Honestly, I usually just hold up the card (if I’m going to use it and there’s a terminal I need to use it in), or hand them the card (if I don’t have a terminal) or the cash. No need to say anything, though as stated above, a single word of “card” or “cash” is generally sufficient, and if they need to know more (e.g. credit or debit), they’ll ask. [United States]

  • With some outfits, such as Square, you are limited: They only take Visa and MC, but not debit, discover, Amex. As a Square using vendor, I rattle off that we take cash, email transfer, cheque, visa, mc as a preface to "how would you like to pay" Aug 26, 2018 at 12:53

Depends on the context. People usually say "By card". The merchant also usually doesn't care*, because they'll plug your card in a machine, that reads any of them.

*Sometimes merchants may be unable to support a few cards, such as AMEX. In that case it might be useful to say if yours is a Visa/Mastercard/etc.

  • 2
    In Britain, where the difference between credit and debit cards is of no significance at the point of sale, people just say "Card". "Cash or card?", "Card only" are common expressions to hear or see
    – Colin Fine
    Aug 26, 2018 at 9:53
  • 2
    Your answer doesn't account for the Discover card – which may be important since not all vendors accept it.
    – J.R.
    Aug 26, 2018 at 9:56
  • 1
    In the US you may be asked "credit or debit" when the merchant's register or payment processor makes the distinction something that the cashier has to act on. But this isn't common anymore; most of the time the machine will (or won't) ask you this. Aug 26, 2018 at 21:40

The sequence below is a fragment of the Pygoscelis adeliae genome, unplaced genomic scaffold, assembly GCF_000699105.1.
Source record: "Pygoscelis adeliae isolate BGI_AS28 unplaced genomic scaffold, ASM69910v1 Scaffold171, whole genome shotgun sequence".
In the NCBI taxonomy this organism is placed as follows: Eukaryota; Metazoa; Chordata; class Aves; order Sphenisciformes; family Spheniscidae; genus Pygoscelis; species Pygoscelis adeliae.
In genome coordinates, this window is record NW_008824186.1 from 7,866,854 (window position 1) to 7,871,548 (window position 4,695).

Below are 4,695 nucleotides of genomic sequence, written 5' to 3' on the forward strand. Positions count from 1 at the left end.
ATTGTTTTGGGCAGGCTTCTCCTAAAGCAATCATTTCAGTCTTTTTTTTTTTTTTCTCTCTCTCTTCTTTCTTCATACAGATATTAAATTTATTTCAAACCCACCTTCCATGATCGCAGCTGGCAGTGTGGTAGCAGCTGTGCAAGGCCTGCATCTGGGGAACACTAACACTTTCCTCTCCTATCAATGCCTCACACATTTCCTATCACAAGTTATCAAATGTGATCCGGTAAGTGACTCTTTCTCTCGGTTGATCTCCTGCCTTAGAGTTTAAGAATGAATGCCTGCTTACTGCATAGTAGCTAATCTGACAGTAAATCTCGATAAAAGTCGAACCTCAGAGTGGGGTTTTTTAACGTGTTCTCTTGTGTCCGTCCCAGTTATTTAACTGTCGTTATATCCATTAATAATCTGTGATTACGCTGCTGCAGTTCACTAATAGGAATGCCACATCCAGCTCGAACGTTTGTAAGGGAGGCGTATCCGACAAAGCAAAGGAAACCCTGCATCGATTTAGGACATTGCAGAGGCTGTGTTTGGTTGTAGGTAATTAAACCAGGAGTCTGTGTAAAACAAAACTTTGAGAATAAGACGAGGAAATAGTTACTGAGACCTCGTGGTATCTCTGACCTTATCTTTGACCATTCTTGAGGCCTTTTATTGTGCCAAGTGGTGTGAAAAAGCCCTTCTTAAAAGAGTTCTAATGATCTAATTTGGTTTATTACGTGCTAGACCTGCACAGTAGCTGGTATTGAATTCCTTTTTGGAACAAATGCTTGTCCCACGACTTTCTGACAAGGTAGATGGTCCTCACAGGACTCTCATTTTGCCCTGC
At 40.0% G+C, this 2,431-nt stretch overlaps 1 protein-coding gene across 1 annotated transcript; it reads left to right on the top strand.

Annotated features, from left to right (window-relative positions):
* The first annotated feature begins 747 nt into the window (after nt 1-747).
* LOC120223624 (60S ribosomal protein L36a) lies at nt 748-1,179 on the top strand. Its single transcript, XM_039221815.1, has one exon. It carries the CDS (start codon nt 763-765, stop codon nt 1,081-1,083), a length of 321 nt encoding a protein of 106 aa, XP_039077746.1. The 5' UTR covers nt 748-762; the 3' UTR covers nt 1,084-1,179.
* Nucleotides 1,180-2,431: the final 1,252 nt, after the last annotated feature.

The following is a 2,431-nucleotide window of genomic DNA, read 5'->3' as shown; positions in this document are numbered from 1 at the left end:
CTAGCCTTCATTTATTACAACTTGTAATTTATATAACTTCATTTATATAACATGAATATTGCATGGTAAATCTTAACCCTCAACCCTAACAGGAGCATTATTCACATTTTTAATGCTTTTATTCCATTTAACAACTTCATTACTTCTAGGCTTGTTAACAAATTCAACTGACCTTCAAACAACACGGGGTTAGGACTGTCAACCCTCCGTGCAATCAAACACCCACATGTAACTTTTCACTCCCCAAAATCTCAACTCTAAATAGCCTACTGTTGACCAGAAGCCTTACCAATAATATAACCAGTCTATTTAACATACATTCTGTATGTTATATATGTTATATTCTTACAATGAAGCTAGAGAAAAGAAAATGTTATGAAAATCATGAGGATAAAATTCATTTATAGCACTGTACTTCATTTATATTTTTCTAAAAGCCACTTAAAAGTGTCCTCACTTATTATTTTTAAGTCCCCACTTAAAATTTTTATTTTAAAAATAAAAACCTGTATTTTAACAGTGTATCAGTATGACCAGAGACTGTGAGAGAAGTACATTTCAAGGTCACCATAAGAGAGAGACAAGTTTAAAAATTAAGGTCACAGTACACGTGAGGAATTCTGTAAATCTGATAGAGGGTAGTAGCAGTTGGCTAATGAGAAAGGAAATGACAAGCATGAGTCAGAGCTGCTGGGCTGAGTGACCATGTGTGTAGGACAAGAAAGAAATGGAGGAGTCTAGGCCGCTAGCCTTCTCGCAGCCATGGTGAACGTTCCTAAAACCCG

• @MichaelHampton Agreed. Its rare that a merchant has to figure out which type of card you're using.
    – goelakash
    Aug 27, 2018 at 4:25

The correct answer depends on what question they asked, exactly.

If they ask "How would you like to pay?" you can say something like "cash", or "by credit card", or "debit card, please". Other answers talk about the exact choice of words to use here.

If they ask "Credit or debit?", then you have to use either the word "credit" or the word "debit". This will affect the way that the payment is processed, and the details are a little complicated. It's fine to say "credit" if it's a credit card and "debit" for debit cards. If you'd like more information, try doing a Google search for "Should I say credit or debit?"

Likewise, if they ask "Visa or MasterCard?" (or "What type of card is it?"), then you have to tell them who your card processor is: Visa or Mastercard (or Discover or American Express).

If you're paying by cash and they ask "credit or debit" or "Visa or MasterCard", you can say: "Oh, uh, I've got cash, is that all right?"


Generic Answers Are Usually Better

I will answer from my own perspective as both a consumer and a business owner in the United States. Here, the question is generally asked because the cashier needs to press the right key on a point-of-sale system to prepare the transaction for payment. The generic choices are typically:

  • cash
  • check
  • debit
  • credit

Any of these four are acceptable answers to a generic question from cashiers. However, some point-of-sale systems differentiate between different credit card systems and networks, or have separate readers, PIN pads, or other devices depending on the payment type. If it truly matters, the cashier may ask you “Visa or MasterCard?“, or ask other clarifying questions, so that they know which keys to press on the register. They may also need to know which of their various payment peripherals to present or direct you to.

The various examples you gave all seem like reasonable responses, but are possibly too detailed for most routine transactions. Answering a generic question with more detail is sometimes a polite way to ensure that a less widely-accepted payment method (e.g. American Express, Discover, or Google Pay) will be okay before presenting it, but this is neither required nor expected in most situations.

  • Are cheques still common enough in the US to even be in that list any more? In the UK there hasn't been a high-street retailer that will still take cheques in at least a decade. Aug 27, 2018 at 8:11